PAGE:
There are a lot of reasons to visit the Bamford Haybarn Spa nestled on top of the five star Knightsbridge hotel. Unlike the more ornate décor of the lobby and bars, the vibe at the 7th floor spa is chic and minimal, decked out in clean white and greys, decorated with ‘natural’ ephemera like tidy hay bails and twig coat hooks. Similarly to the interior, the treatments are simple and well considered, using Oskia London products, which pride themselves on being organic, pure and natural. They offer the classic range of body and face treatments with a few wild cards thrown in, including the Gold Fine Body Wrap, which uses champagne (for your skin, not to drink sadly).
Oxford Circus is not usually a place for rest and relaxation. But somehow Chuan Spa just up on Regent Street manages to be that very rare thing, an urban oasis. As soon as you walk in through the doors, tucked discreetly next to the grand Langham Hotel, you're already far from the maddening crowds. The philosophy of the spa is based on traditional Chinese medicine and the whole experience, from the décor and ambience to the treatments themselves, is meant to rebalance and recharge you. If you book in for a treatment, make sure you have an extra two hours to spare before or after to make the most of the rest of the stunning spa facilities, including a sunken swimming pool and a Finnish sauna.
Nothing very bad could ever happen in The Dorchester Spa. So acutely drilled are the staff and so invisible are the processes that keep the oasis running like a well oiled machine, that you can literally relax to the point of regression. Every need will be taken care of, and obliging therapists with mollifying tones will hold your hand every step of the way, from showing you where to hang your robe to rustling up a hairband because you were too disorganised to bring one. In terms of treatments, The Dorchester is king of the complete body experience, including full mud wraps, mineral cleanses and the luxurious rose cocoon.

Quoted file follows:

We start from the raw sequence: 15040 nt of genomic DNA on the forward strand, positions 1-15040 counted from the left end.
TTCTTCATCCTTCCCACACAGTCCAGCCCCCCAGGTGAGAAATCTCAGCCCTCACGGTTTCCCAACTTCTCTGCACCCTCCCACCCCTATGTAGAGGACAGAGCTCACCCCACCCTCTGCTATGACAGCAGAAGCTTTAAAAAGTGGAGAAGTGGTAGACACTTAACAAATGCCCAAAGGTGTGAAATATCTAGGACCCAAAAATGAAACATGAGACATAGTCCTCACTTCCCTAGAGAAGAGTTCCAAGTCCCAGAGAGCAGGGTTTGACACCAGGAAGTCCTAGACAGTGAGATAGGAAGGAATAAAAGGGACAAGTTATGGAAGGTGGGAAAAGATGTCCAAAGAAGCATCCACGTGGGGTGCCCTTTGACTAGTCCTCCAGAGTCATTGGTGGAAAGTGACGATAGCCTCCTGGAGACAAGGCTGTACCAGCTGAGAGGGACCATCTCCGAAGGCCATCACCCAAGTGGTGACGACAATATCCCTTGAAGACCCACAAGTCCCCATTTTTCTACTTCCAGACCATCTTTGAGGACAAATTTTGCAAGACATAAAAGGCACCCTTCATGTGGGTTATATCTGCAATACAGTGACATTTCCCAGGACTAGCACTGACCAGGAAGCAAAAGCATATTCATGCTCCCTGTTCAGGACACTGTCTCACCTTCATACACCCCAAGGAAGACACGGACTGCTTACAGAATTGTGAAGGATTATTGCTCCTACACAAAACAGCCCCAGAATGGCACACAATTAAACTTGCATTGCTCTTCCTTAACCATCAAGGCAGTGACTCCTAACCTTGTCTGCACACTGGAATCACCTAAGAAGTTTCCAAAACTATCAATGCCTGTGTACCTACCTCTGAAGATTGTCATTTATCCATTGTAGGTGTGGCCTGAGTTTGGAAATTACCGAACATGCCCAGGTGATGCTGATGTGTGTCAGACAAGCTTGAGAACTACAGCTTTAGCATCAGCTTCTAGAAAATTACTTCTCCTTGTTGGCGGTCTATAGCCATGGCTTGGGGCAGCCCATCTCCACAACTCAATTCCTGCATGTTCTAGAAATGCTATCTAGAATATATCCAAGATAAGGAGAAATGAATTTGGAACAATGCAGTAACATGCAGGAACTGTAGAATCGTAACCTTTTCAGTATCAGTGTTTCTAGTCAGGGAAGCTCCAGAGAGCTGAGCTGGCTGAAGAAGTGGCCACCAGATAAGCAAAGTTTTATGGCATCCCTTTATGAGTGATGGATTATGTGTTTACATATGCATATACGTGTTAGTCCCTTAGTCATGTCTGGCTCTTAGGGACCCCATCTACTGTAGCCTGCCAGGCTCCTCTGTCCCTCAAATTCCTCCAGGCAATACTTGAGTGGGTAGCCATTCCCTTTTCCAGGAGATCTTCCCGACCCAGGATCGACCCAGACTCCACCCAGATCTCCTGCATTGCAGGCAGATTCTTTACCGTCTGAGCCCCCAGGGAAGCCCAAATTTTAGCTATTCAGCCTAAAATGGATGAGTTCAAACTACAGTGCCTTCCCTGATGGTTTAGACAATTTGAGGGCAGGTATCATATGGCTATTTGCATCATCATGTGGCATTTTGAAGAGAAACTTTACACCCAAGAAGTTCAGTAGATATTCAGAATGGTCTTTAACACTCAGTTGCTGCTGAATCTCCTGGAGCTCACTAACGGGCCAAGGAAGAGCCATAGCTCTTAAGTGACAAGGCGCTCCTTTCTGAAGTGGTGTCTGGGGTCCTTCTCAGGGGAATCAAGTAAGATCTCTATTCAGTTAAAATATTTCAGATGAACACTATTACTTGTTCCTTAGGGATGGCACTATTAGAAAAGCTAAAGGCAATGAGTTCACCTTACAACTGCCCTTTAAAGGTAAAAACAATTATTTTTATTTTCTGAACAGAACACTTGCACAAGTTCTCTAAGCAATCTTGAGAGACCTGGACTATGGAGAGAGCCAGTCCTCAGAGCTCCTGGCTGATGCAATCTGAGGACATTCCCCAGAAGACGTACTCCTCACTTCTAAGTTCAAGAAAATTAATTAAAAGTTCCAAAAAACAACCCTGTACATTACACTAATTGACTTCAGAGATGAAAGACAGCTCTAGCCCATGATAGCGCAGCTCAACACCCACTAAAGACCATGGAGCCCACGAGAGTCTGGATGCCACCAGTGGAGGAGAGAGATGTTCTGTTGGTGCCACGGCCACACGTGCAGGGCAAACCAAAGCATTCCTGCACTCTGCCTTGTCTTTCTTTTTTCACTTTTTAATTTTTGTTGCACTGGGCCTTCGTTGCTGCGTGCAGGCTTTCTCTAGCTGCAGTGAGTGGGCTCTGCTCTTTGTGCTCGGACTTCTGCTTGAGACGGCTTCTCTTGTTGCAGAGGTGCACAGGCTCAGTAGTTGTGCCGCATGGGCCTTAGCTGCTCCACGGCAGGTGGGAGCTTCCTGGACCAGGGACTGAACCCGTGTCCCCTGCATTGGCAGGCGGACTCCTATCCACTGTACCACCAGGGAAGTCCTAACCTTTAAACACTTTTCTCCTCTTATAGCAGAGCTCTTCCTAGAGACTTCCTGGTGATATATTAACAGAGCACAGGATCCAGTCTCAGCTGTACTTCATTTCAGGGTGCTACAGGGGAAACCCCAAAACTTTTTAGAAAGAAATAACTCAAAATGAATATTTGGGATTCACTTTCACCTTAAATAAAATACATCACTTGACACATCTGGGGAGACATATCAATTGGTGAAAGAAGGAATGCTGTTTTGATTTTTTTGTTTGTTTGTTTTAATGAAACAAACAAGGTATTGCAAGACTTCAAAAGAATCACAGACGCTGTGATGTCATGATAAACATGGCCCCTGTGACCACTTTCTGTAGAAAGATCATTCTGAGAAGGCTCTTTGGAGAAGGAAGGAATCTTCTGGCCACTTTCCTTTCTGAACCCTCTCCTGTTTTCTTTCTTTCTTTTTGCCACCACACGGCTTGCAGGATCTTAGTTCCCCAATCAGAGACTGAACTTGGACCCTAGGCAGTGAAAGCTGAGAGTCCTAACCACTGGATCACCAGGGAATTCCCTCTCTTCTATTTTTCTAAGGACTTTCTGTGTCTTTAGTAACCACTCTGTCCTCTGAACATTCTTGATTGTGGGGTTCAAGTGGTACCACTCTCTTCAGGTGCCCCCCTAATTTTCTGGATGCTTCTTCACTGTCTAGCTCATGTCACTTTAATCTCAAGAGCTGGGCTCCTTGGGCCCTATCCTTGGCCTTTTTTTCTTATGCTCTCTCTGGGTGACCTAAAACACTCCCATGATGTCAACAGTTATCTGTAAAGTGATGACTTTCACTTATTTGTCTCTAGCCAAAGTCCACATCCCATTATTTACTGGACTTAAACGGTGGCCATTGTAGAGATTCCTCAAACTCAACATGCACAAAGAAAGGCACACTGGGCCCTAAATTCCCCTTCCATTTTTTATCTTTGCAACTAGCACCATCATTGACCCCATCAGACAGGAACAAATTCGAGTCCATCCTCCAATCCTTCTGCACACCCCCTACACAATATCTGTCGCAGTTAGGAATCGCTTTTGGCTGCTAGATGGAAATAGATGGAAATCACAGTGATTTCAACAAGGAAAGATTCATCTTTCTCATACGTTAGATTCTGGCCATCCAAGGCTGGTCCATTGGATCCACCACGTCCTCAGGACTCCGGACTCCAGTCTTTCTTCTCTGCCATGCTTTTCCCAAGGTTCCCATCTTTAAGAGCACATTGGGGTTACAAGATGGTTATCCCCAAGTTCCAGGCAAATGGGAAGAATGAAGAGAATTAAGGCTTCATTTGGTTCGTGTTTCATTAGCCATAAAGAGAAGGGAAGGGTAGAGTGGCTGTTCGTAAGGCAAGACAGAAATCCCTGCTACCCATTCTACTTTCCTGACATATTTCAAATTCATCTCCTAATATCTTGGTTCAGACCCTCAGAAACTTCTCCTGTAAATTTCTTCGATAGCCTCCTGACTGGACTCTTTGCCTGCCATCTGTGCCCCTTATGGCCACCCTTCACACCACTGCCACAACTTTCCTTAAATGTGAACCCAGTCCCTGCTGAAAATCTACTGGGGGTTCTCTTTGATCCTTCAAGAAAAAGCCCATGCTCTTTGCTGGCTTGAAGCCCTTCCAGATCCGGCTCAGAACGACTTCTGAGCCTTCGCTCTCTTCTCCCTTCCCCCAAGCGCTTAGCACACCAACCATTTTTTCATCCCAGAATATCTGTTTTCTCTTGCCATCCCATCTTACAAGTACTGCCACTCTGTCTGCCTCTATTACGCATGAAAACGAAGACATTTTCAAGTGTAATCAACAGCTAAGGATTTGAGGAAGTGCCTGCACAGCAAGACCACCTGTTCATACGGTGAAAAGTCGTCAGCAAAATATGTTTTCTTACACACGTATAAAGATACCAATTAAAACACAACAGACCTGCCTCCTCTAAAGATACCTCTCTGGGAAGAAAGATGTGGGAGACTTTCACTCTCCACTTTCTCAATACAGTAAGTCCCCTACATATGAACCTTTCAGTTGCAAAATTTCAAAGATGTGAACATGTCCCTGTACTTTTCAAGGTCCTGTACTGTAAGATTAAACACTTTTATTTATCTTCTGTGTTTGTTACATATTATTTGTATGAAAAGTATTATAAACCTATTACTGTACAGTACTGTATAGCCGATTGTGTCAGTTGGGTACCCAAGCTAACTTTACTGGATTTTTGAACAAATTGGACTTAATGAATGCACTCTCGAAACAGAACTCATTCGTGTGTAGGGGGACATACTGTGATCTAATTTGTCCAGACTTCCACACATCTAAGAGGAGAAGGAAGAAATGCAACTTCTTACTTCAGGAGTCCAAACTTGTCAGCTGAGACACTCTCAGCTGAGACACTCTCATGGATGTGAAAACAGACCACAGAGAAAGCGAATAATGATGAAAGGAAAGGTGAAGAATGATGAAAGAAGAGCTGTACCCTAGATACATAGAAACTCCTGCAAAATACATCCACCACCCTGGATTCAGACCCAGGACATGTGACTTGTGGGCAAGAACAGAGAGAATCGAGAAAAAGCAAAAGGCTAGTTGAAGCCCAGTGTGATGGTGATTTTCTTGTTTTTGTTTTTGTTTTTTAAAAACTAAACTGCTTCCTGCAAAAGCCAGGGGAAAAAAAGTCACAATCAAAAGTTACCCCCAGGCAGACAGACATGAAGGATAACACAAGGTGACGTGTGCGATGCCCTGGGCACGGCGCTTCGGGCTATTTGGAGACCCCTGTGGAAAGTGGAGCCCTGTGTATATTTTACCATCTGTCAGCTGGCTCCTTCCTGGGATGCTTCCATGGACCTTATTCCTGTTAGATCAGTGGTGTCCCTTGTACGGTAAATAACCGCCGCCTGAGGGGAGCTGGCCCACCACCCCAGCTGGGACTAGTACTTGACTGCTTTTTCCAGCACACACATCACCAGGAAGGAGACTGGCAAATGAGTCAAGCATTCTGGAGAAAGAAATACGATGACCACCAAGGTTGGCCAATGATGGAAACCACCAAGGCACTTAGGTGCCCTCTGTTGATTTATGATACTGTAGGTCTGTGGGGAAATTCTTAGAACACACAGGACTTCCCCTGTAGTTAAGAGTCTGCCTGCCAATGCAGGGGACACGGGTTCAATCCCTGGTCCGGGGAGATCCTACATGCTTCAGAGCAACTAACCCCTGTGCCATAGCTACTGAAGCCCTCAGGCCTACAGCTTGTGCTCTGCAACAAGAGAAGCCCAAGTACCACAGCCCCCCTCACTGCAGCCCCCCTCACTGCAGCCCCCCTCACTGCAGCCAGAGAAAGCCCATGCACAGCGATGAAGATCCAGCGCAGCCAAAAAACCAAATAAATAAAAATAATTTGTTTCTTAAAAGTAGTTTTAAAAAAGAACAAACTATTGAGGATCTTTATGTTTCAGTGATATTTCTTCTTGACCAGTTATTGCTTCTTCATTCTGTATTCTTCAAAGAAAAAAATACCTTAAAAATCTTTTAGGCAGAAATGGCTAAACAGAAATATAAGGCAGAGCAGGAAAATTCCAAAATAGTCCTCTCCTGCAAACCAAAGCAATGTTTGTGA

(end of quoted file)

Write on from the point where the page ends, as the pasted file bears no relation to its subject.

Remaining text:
Situated on the mezzanine level of the five-star Corinthia Hotel, just off Trafalgar Square, is the ESPA Life day spa. A shiny, monochrome labyrinth of treatment rooms, steam rooms and pools, the spa is thoroughly lavish, modern, low-lit and windowless. It's the ideal place to shut the door on reality. The spa's main area, the Thermal Suite, is a black-marbled oasis which houses a large steam room, swimming pool, jet pool, ice fountain, heated loungers and, most stunning of all, a glass-walled sauna amphitheatre as its centre piece.
An impressive wet room, great (if expensive) treatments and striking middle-Eastern statues make this one of central London’s most tranquil hotel spas. If you're after some serious pampering, opt for the indulgent Golden Caviar Facial and Cashmere and Silk Body wrap. Spa-goers are encouraged to lounge in the relaxation area post treatments as well as indulging in the sauna and steam chamber featuring fibre optic lights on the ceiling, to similate a night’s sky.